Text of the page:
Place each frame upright, spaced 66" apart (the length of the center rail), on a flat working surface such as a concrete garage floor. You can attach a big C-clamp or two on each bottom member as a temporary foot to keep each frame from toppling over – or enlist a helper to give you an extra set of hands.

To orient these frames so they’re parallel to each other, cut two scrap 2x4s to exactly the same length as the center rail. Place one 2x4 spacer between the frames at one end of the bottom pieces, and another at the other end. Pull the frame tight to the ends of the 2x4s with a couple of pipe clamps and they’ll be parallel. If you don’t have pipe clamps, you can improvise with other clamps and extra wood.

Next, put a straight piece of wood extending from the top of one bottom member to the top of the other, then put a level on the wood. If your work floor and the two frames are not level, use shims to raise whichever end of the bottom members is low. The ultimate goal is that both frames are level, parallel, and aligned squarely with each other. Any wonkiness between the two end frames will become permanent after welding, so be sure to get things right.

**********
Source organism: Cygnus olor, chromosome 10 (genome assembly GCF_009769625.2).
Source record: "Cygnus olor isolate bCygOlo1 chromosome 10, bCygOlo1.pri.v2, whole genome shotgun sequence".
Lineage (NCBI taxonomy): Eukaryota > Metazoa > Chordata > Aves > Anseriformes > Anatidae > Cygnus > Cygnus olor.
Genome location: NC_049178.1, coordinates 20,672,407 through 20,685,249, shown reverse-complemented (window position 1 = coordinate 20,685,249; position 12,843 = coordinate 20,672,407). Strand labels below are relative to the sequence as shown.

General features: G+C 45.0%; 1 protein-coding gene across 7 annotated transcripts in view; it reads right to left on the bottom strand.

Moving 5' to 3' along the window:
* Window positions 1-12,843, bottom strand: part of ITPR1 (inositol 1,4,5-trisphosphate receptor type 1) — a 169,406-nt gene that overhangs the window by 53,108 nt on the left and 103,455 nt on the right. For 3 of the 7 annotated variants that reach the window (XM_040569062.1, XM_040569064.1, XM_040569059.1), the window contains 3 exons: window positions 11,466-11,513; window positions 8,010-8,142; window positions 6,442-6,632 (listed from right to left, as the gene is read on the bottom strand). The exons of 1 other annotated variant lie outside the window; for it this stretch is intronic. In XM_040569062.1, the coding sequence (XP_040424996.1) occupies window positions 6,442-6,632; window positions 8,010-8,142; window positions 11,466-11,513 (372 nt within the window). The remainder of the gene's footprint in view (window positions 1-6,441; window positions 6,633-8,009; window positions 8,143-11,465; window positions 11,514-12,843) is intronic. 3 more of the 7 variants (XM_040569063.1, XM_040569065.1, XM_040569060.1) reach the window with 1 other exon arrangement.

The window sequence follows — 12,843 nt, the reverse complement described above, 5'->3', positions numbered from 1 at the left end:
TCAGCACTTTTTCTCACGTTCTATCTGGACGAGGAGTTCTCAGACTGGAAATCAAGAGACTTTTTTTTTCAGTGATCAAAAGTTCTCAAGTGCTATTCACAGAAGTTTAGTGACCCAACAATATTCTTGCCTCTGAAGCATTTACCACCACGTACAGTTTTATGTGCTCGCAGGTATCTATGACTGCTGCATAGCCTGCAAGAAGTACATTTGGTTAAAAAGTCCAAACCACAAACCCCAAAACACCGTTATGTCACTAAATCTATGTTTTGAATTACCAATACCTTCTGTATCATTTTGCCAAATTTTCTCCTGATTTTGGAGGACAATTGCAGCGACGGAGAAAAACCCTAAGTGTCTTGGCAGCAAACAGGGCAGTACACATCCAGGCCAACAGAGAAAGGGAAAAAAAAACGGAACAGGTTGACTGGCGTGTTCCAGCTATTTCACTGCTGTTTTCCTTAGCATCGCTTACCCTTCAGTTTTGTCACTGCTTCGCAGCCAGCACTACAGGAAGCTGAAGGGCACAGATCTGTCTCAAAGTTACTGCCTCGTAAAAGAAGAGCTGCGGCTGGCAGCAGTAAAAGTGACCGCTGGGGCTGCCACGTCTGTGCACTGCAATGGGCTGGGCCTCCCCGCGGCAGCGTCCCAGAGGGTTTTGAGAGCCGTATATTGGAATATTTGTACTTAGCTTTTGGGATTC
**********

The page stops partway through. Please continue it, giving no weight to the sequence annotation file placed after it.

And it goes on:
Support the center rail at the correct height on some 11" wood props. Use a pipe clamp or some rope to pull the two frames tightly towards each other, resting against the ends of the center rail and the ends of the 2x4s. Use your level again to check and adjust the end frames so they’re plumb (standing straight up and down). If the two frames are both level with each other, and both frames are also plumb, then you’re all set to join them together accurately with the center rail.   

Use the level again to orient the table supports and seat supports before clamping them in place. As long as the bottom members are level, the seat and table supports will be parallel if they’re level, too. Tweak, clamp, tack weld, remove the clamps, then final-weld all the angle iron parts. 

You can paint the metal frame to keep rust at bay, but only after you’ve removed mill scale and oils from the steel. Bolt your tabletop and seat boards to the metal frame with lag bolts, then fire up the barbecue for lunch in the sun.